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Meditation can be an invaluable guide in seeing and allowing informed choices about your life’s manifestation.

Path with No One End in Jainism


Jains see every Jiva as being in a relationship to every other, including the angels and hell beings. Much of the imagery of the Buddha being confronted by demons comes from that belief.  But unlike more common beliefs, the angels and demons are equal to humans. So reviling demons gives you negative karma, and attachment to angels gives you positive karma, and neither allows liberation.

They believe in the realties of these things, but form no pantheon and if a Deva seems to be a god, or a hell being seems to be an incarnation of evil, they have no privileged place and are just on the great wheel like any other Jiva or soul. They do believe in souls, where the Buddhist focus leans to non self, or no immortal soul. Jains see that your soul is immortal, and those who achieve moksha no longer spin on the wheel.  They do relate to other Jivas still, but are in no way disturbed. The concept of nirvana exists in Jainism.

They stop incarnating at a certain stage, when they reach nirvana? Yes, they seek to end incarnation and achieve pure existence.

A core concept of Jainism is equanimity and has been seen as a relativistic doctrine. This is part of how they integrated so well with Hinduism and Buddhism. Another is a doctrine of no one view being the one truth. The path has no one end in Jainism.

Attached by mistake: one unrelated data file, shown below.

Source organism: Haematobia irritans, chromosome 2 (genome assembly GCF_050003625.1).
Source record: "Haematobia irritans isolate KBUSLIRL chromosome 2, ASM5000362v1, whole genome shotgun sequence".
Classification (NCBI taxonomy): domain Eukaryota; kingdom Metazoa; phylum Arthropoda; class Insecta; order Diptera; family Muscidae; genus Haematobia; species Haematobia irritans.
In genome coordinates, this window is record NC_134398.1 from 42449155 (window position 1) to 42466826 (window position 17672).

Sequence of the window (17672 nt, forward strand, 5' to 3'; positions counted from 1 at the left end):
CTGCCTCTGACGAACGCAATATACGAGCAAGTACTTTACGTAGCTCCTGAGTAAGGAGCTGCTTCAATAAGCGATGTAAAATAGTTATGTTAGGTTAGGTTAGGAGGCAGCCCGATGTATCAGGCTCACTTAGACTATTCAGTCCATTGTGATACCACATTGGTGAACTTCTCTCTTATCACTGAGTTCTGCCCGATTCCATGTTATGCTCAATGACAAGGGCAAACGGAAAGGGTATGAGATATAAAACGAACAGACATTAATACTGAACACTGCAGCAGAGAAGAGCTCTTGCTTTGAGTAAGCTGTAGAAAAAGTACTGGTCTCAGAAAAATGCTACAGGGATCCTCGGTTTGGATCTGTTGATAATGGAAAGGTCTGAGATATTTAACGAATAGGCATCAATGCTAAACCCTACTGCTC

Other ends besides nirvana? The Jains have a concept of a type of person, called a Kevalin. A Kevalin can see all of the truth and reacts differently. They are rare, and aren’t Saints. But due to the nature of self, even in finding moksha or liberation you don’t loose self nature. Thus you see clearly, but not all. See rightly, but are not omniscient. This is part of why they don’t worship the Saints.

A Kevalin is in body or out. They don’t fall into what the Jains call the fourfold order which is; saint, monk, nun, and layperson. A Kevalin could live as a hell being, but would not see it as the others do. Or as a Deva, but still see heaven for what it is, or as a human. All the same. So sees clearly and impassionately, though can still incur karma and tends to. It is open to all views.

In some ways is this similar to how we see our souls reach oneness at the end of its journey? Actually no, the only oneness in Jainism is oneness with self. It is more like the Egyptian concept of entering into fellowship with the gods then the agape of union with Brahma say, which is a Bahkti concept. They seek emotive transcendence in that path. It is very passionate. In Jainism you maintain your individuality, but do enter into fellowship with the Saints. Those who have likewise achieved moksha. Basically a pass into the club, but no exclusivity. None that we as the uneasy humans souls don’t create.

We create the separation through our karma in Jainism, good or bad. Jainism teaches doing good not for the purpose of joy, but because it creates space for peace thus easing the way to liberation. There is no moralism in Jain teachings. Their goals can be seen as very pragmatic, they see selfishness as self sabotage.

Do they see the work being very long over multiple lives, or possible in a single life? Both, though the nudists sect believe women can’t achieve it in that life, because they can’t embrace abstinence from clothing.

Your thoughts are welcome. Be well friends.

Travis Saunders
Dragon Intuitive


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